March 6, 1852
High Priced Pig
James Ward, of the Town of Almond, with a view to the improvement of swine in this country, has procured L. G. Morris, of Westchester Co,, a full blood Suffolk pig, at a cost of thirty dollars. The first premium on hogs was awarded to Mr. Morris, on the stock of his hogs, at the last State Fair, and our friend Ward is determined that Allegany shall have a chance in next time. We are glad to see this spirit manifested by some of our farmers, and hope the day is not far distant when there will be more emulation to excel in all kinds of stock and produce, than has yet manifested itself. - Angelica Reporter
March 13, 1852
In Almond, on the 10th inst., by Rev. H. Pattengill, NELSON M. HERRINGTON, M.D. of Corning and Miss JULIA ANN GENUNG of Almond.
Weaving and Dying Establishment
The subscriber wishes to announce to the citizens of Allegany and Steuben Counties, and the public generally, that he still continues to carry on the Weaving and Coloring business at his old stand in Almond, opposite the store of H. W. Crandall, where he would be happy to receive calls of any who wish to get any thing done in his line of business. He will execute to order every variety of Flowered and Striped Carpeting, Flowered or Plaid Shawls, Coverlets &c. and warrant that the work shall be executed in a style that will give entire satisfaction. C. V. BOGART
July 10, 1852
Notice has been given out that the new Presbyterian church in Arkport would be dedicated on Thursday, the 15th inst. at 10 o'clock A.M. services by Mr, Parker of Dansville, and that on the same day, the New Methodist church in North Almond would be dedicated.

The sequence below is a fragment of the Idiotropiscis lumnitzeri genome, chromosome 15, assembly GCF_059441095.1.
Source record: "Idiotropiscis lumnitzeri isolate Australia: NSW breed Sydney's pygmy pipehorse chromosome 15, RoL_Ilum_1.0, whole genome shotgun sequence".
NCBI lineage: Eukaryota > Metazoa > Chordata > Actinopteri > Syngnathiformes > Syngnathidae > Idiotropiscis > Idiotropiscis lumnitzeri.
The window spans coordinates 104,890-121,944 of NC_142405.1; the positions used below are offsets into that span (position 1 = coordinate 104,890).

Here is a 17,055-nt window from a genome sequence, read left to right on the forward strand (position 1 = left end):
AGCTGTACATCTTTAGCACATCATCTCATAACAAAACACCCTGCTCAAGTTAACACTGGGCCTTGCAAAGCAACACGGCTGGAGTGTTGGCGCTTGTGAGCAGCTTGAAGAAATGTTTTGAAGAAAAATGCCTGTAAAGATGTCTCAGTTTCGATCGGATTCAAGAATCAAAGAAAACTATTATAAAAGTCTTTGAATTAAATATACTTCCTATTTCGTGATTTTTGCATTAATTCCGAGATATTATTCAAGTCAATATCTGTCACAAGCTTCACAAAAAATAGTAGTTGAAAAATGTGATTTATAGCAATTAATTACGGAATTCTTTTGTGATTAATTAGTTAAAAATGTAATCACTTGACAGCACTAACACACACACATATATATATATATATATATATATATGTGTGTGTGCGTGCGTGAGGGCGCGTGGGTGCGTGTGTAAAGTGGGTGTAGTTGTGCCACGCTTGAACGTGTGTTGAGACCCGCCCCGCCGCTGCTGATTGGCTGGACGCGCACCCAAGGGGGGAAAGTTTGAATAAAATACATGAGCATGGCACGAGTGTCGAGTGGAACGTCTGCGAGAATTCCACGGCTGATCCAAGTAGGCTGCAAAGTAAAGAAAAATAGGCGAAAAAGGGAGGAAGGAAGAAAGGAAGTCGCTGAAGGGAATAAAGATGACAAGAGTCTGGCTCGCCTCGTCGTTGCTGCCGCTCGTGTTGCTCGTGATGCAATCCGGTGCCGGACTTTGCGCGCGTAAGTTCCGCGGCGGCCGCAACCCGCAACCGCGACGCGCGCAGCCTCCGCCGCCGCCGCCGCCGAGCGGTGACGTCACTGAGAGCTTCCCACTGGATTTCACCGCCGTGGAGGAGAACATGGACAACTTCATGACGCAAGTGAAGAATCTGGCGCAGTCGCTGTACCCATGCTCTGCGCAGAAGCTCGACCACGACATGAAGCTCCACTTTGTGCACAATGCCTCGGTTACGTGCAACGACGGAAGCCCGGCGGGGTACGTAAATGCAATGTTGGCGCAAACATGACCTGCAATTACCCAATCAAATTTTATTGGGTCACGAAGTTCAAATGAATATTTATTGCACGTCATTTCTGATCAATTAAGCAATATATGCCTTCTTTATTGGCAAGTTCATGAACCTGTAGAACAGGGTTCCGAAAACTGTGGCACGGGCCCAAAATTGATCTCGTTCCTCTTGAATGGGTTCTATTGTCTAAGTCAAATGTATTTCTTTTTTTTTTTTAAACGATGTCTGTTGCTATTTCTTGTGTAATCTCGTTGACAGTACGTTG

July 17, 1852
On the 13th inst. by Rev. H. Pattengill, in the Presbyterian church in Hornellsville, Mr. DARIUS FORD, a Professor in Alfred Seminary, and Miss ELLEN A. GOODRICH, daughter of the late D.L. Goodrich of Almond.
October 2, 1852
A little son of Mr. F. H. Manny, Cabinet maker of Almond, aged six years, was instantly killed on the 25th inst. by the falling of a pile of boards, near which he was playing.
(my note: According to the 1850 census, there was a Fredrick H. Manny, a cabinetmaker who lived next to my gr gr gr grandparents – the Brockways. However, there is not a 4 year old male shown on the census. The only male was James and he would have been 12 at the time.)
December 25, 1852
Is hereby given, that application will be made to the Legislature of this State, at the next session thereof, for the erection of a new County, to be composed of the towns of Dansville, Hornellsville, Hartsville, West Union, Greenwood, Troupsburgh, Jasper, Canisteo and the west part of Howard, the south part of Cohocton, Wayland in the county of Steuben, and Ossian, Burns, Almond, Alfred, Andover, and Independence in the County of Allegany. Dated, December 25, 1852